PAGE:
Willingness to participate in biomedical HIV prevention studies after the HVTN 503/Phambili trial: a survey conducted among adolescents in Soweto, South Africa.


Journal Article

Adolescents may be appropriate for inclusion in biomedical HIV prevention trials. Adolescents' overall willingness to participate (WTP) in biomedical HIV prevention trials was examined, including after the prematurely discontinued phase IIb HVTN 503/Phambili HIV vaccine trial, in Soweto, South Africa.An interview-administered cross-sectional survey was conducted among 506 adolescents (16-18 years) between October 2008 and March 2009. The assessment included WTP in HIV prevention trials, sexual and substance use behavior, and related psychosocial constructs. Multivariate logistic regression analyses examined predictors of WTP in biomedical prevention trials.The sample primarily consisted of female participants (n = 298, 59%), and 50% of all participants were sexually active. WTP in general was high (93%), with 75% WTP in a vaccine trial after being informed about the HVTN 503/Phambili trial. Less exposure to stressors [odds ratio (OR): 2.8, confidence interval (CI): 1.3 to 6.3] was associated with adolescents' WTP in HIV biomedical prevention trials overall. Those with less exposure to stressors (OR: 1.7, CI: 1.1 to 2.8) and not sexually active (OR: 2.1, CI: 1.4 to 3.3) were predictive of WTP after the HVTN 503/Phambili trial. A higher number of sexual partners were associated with unwillingness to participate more generally (P = 0.039) and specifically after the HIV vaccine trial (P = 0.0004).The high level of adolescents' WTP in biomedical prevention trials is encouraging, especially after the prematurely discontinued HVTN 503/Phambili HIV vaccine trial. High-risk youth were less likely to be WTP, although those not yet sexually active were more WTP. Future biomedical HIV prevention trials should address challenges to enrollment of high-risk adolescents who may show less WTP.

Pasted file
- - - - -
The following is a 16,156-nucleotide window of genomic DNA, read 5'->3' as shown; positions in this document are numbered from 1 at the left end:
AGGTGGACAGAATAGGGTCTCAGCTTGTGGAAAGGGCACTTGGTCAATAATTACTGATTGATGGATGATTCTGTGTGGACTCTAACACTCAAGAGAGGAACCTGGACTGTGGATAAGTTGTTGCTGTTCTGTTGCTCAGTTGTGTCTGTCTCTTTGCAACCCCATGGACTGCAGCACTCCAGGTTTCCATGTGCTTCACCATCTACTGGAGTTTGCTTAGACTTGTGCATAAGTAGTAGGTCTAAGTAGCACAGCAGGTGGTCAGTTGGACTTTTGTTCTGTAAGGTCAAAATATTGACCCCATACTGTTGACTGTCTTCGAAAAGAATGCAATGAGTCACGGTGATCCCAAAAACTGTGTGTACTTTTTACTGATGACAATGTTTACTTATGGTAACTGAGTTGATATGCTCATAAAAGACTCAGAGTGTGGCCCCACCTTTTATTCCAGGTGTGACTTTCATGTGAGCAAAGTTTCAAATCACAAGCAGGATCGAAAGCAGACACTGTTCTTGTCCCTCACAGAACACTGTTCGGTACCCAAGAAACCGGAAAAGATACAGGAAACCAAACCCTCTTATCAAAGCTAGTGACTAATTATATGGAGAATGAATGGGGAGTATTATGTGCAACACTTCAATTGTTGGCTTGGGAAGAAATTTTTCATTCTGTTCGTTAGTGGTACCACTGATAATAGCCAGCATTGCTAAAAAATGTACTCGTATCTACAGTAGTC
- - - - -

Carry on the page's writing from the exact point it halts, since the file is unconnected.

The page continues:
Full Text

Duke Authors

Cited Authors

  • Otwombe, KN; Sikkema, KJ; Dietrich, J; de Bruyn, G; van der Watt, M; Gray, GE

Published Date

  • October 2011

Published In

Volume / Issue

  • 58 / 2

Start / End Page

  • 211 - 218

PubMed ID

  • 21765362

Pubmed Central ID

  • 21765362

Electronic International Standard Serial Number (EISSN)

  • 1944-7884

International Standard Serial Number (ISSN)

  • 1525-4135

Digital Object Identifier (DOI)

  • 10.1097/qai.0b013e31822b7702


  • eng